If books might be out of bounds, Roberts asked, "what about a pamphlet?" Kagan said "a pamphlet would be different," since "a pamphlet is pretty classic electioneering." This newly invented constitutional distinction between books and pamphlets raised new questions. "When does a pamphlet become a book?" asks former FEC Chairman Brad Smith, co-founder of the Center for Competitive Politics. "Is Thomas Paine's Common Sense, which is about 50 pages, a pamphlet or a book? How could you decide?" During Kagan's confirmation hearings in June, Sen. Orrin Hatch (R-Utah) asked her whether she really believed that "the protection of the First Amendment should depend on such things as the stiffness of a cover, the presence of a binder, or the number of words on a page."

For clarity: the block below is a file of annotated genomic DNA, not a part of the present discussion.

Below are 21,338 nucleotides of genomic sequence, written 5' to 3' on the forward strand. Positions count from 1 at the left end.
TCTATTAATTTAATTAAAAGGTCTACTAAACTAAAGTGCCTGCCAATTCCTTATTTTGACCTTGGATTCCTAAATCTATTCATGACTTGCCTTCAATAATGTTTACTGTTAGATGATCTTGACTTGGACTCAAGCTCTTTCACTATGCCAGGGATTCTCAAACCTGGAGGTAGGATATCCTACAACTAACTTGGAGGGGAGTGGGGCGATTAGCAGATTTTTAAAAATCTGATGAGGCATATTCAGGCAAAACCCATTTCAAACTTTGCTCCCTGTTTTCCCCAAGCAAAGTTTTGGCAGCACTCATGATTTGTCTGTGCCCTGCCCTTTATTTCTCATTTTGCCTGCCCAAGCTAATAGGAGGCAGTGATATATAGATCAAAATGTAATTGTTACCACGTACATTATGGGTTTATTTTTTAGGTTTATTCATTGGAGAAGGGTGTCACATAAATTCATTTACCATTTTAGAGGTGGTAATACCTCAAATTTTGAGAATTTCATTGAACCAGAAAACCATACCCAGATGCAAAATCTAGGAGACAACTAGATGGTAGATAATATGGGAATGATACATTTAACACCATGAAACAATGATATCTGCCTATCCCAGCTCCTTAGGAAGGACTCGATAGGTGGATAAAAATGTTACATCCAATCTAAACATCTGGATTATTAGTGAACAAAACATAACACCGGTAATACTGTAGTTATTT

The proposed distinction between documentaries like Hillary: The Movie (which the Court described as "a feature-length negative advertisement") and the "commercials" that Toobin says were Congress' real target raises similar problems: How short can a permitted documentary be without becoming a prohibited ad? Justice Anthony Kennedy posed another puzzler: Since BCRA's ban on electioneering communications refers to "satellite" communications, wouldn't it apply to an electronic book mentioning a federal candidate "if it comes from a satellite"? What about books read on radio or TV? Do they retain their talismanic paper value when converted to audio? Contrary to the way Toobin presents it, the book question—posed initially by Justice Samuel Alito, then pressed by Kennedy and Roberts—was not a trick that "turned a fairly obscure case about campaign-finance reform into a battle over government censorship." The battle was always about government censorship; the question merely highlighted that point.